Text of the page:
Our Terms of Service and Privacy Policy have changed.

By continuing to use this site, you are agreeing to the new Privacy Policy and Terms of Service.

Doctors: Senators 'took a vacation,' left Medicare a mess

By Julianne Pepitone, staff reporter

NEW YORK (CNNMoney.com) -- The American Medical Association is launching an ad campaign pushing lawmakers to freeze a 21% cut to the fees doctors receive to treat Medicare patients.

The House voted May 28 to delay the cuts for 19 months, but the Senate did not take action before the Memorial Day recess.

The AMA's TV, radio and print ads slam senators for failing to pass the "doc fix" before taking their week-long break. The group has a long history of pushing to reform the formula used to calculate Medicare payments to doctors.

The ads feature a lot of air travel imagery, implying that lawmakers are jetting off to luxe locales while their constituents suffer. More than 43 million Americans are covered under Medicare.

"With access to health care for seniors ... hanging in the balance, what did the U.S. Senate do? They took a vacation," the ads say, urging Americans to call their senators and tell them to "get back to work."

The cuts were slated to take effect June 1, but the Centers for Medicare & Medicaid Services instructed its contractors to delay processing claims for 10 business days.

CMS implemented the delay in the hope that Congress will vote to freeze the Medicare reimbursement cuts retroactively, as it has done before.

"[Lawmakers] need to understand that the decisions made in Washington impact real people," said James Rohack, AMA president, in a conference call.

Doctors consider opting out of Medicare: Rohack went on to condemn the current payment rate formula, which federal law established in 1997 and says rates should be cut every year to keep Medicare in the black. But Congress has blocked those cuts in seven of the last eight years.

"Medicare payments are stuck where they were in 2001, while medical costs are up by 20% according to the government's own data," Rohack said.

And 60% of Medicare physicians are considering opting out of the program in order to stay afloat, Rohack added.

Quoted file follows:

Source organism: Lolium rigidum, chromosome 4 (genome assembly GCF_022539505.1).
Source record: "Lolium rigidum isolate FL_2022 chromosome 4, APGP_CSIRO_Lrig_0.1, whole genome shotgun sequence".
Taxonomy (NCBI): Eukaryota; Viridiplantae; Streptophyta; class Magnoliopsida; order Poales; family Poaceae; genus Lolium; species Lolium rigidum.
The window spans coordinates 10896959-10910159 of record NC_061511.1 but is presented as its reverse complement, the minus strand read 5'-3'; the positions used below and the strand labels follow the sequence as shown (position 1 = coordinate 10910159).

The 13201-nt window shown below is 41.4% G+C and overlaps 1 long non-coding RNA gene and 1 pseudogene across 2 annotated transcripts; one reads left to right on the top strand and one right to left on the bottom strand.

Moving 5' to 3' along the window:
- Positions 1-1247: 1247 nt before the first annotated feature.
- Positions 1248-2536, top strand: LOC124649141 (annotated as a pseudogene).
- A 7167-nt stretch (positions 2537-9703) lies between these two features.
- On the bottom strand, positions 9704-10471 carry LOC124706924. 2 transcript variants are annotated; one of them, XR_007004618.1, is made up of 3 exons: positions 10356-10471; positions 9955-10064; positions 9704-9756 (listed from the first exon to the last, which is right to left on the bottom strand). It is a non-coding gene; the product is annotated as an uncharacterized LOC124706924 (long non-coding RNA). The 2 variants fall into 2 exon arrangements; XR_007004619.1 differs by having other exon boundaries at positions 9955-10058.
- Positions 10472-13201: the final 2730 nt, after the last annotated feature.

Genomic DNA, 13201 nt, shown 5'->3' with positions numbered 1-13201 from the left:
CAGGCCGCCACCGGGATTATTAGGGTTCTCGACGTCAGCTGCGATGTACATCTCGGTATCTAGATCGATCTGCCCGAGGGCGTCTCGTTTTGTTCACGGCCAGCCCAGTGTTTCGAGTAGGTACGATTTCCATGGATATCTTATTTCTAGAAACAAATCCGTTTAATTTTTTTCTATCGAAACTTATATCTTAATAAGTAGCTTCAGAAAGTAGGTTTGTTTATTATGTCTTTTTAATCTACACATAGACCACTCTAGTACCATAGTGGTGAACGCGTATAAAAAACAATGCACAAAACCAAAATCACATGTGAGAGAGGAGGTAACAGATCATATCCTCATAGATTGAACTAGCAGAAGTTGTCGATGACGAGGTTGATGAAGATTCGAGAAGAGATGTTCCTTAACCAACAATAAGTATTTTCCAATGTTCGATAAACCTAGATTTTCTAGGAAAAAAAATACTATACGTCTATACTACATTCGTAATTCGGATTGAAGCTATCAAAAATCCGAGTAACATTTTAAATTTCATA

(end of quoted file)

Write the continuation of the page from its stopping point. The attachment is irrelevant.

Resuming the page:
The AMA wants the reimbursement formula to be overhauled as the baby boomers start to age into the Medicare system. Developing a new plan would now cost $212 billion, but that figure has quadrupled over the past five years. An overhaul in 2005 would have cost $49 billion, and that price tag will continue to grow exponentially as the issue gets kicked down the road.

"This Congress needs to do what past Congresses wouldn't," Rohack said. "Look at the issue and fix this broken foundation once and for all." To top of page

Index Last Change % Change
Dow 16,472.37 200.36 1.23%
Nasdaq 4,707.78 80.69 1.74%
S&P 500 1,951.36 27.54 1.43%
Treasuries 1.99 -0.05 -2.60%
Data as of 1:54am ET
Company Price Change % Change
Bank of America Corp... 15.38 -0.17 -1.09%
Apple Inc 110.38 0.80 0.73%
Micron Technology In... 15.91 1.14 7.72%
General Electric Co 25.47 0.28 1.11%
Microsoft Corp 45.57 0.96 2.15%
Data as of Oct 2


The NFL is the world's richest sports league and by far the most popular sport in the U.S. But it has struggled to attract overseas fans. More

The September jobs report is lowering the chances the Fed will raise interest rates later this year. More

Neverware created software that basically converts existing Macs and PCs into Google Chromebooks. More

Spending more than you make is bad for your finances, but other not-so-obvious money habits will hurt your long-term savings. More